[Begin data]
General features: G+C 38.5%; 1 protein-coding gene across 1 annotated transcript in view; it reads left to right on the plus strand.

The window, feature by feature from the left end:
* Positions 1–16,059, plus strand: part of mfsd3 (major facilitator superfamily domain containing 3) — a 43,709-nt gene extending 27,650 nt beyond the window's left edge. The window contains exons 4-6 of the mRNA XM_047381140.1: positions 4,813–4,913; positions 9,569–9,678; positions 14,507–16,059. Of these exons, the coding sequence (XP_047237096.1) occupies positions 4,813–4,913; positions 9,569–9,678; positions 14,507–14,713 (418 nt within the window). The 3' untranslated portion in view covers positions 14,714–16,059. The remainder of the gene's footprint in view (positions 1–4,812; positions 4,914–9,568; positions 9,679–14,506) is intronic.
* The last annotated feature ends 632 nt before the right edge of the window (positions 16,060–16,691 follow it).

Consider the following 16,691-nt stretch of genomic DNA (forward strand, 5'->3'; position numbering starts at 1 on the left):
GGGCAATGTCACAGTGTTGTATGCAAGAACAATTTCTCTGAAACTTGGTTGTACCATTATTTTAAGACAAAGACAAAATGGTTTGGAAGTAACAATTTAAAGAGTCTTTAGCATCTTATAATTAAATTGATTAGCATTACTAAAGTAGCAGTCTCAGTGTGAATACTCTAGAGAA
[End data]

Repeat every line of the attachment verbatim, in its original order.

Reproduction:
General features: G+C 38.5%; 1 protein-coding gene across 1 annotated transcript in view; it reads left to right on the plus strand.

The window, feature by feature from the left end:
* Positions 1–16,059, plus strand: part of mfsd3 (major facilitator superfamily domain containing 3) — a 43,709-nt gene extending 27,650 nt beyond the window's left edge. The window contains exons 4-6 of the mRNA XM_047381140.1: positions 4,813–4,913; positions 9,569–9,678; positions 14,507–16,059. Of these exons, the coding sequence (XP_047237096.1) occupies positions 4,813–4,913; positions 9,569–9,678; positions 14,507–14,713 (418 nt within the window). The 3' untranslated portion in view covers positions 14,714–16,059. The remainder of the gene's footprint in view (positions 1–4,812; positions 4,914–9,568; positions 9,679–14,506) is intronic.
* The last annotated feature ends 632 nt before the right edge of the window (positions 16,060–16,691 follow it).

Consider the following 16,691-nt stretch of genomic DNA (forward strand, 5'->3'; position numbering starts at 1 on the left):
GGGCAATGTCACAGTGTTGTATGCAAGAACAATTTCTCTGAAACTTGGTTGTACCATTATTTTAAGACAAAGACAAAATGGTTTGGAAGTAACAATTTAAAGAGTCTTTAGCATCTTATAATTAAATTGATTAGCATTACTAAAGTAGCAGTCTCAGTGTGAATACTCTAGAGAA